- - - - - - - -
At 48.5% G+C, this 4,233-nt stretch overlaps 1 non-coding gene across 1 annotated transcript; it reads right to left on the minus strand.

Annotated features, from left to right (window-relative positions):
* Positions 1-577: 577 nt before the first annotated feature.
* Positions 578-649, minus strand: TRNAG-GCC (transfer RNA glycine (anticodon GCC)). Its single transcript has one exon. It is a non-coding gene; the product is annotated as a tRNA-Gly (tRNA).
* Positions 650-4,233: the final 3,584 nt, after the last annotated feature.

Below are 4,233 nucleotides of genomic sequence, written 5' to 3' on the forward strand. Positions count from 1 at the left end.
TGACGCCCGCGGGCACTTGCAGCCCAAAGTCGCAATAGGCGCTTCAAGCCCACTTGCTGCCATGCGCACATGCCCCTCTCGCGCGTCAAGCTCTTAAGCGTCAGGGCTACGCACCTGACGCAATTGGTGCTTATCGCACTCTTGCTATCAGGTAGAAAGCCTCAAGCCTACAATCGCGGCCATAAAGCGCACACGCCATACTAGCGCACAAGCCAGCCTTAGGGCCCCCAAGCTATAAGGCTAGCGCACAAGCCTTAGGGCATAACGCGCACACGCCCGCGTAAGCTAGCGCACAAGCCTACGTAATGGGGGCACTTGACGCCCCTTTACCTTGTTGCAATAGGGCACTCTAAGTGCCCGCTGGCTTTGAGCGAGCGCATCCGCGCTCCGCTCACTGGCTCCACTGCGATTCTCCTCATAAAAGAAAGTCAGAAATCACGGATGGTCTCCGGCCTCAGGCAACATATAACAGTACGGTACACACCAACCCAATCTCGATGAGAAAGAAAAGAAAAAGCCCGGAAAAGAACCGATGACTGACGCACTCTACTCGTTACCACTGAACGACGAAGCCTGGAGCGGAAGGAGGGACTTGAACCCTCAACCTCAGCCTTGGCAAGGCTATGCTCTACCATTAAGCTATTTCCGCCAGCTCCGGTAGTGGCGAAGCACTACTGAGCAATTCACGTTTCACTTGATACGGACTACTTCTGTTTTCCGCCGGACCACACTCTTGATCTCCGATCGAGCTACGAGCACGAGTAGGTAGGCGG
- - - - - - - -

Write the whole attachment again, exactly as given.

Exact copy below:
At 48.5% G+C, this 4,233-nt stretch overlaps 1 non-coding gene across 1 annotated transcript; it reads right to left on the minus strand.

Annotated features, from left to right (window-relative positions):
* Positions 1-577: 577 nt before the first annotated feature.
* Positions 578-649, minus strand: TRNAG-GCC (transfer RNA glycine (anticodon GCC)). Its single transcript has one exon. It is a non-coding gene; the product is annotated as a tRNA-Gly (tRNA).
* Positions 650-4,233: the final 3,584 nt, after the last annotated feature.

Below are 4,233 nucleotides of genomic sequence, written 5' to 3' on the forward strand. Positions count from 1 at the left end.
TGACGCCCGCGGGCACTTGCAGCCCAAAGTCGCAATAGGCGCTTCAAGCCCACTTGCTGCCATGCGCACATGCCCCTCTCGCGCGTCAAGCTCTTAAGCGTCAGGGCTACGCACCTGACGCAATTGGTGCTTATCGCACTCTTGCTATCAGGTAGAAAGCCTCAAGCCTACAATCGCGGCCATAAAGCGCACACGCCATACTAGCGCACAAGCCAGCCTTAGGGCCCCCAAGCTATAAGGCTAGCGCACAAGCCTTAGGGCATAACGCGCACACGCCCGCGTAAGCTAGCGCACAAGCCTACGTAATGGGGGCACTTGACGCCCCTTTACCTTGTTGCAATAGGGCACTCTAAGTGCCCGCTGGCTTTGAGCGAGCGCATCCGCGCTCCGCTCACTGGCTCCACTGCGATTCTCCTCATAAAAGAAAGTCAGAAATCACGGATGGTCTCCGGCCTCAGGCAACATATAACAGTACGGTACACACCAACCCAATCTCGATGAGAAAGAAAAGAAAAAGCCCGGAAAAGAACCGATGACTGACGCACTCTACTCGTTACCACTGAACGACGAAGCCTGGAGCGGAAGGAGGGACTTGAACCCTCAACCTCAGCCTTGGCAAGGCTATGCTCTACCATTAAGCTATTTCCGCCAGCTCCGGTAGTGGCGAAGCACTACTGAGCAATTCACGTTTCACTTGATACGGACTACTTCTGTTTTCCGCCGGACCACACTCTTGATCTCCGATCGAGCTACGAGCACGAGTAGGTAGGCGG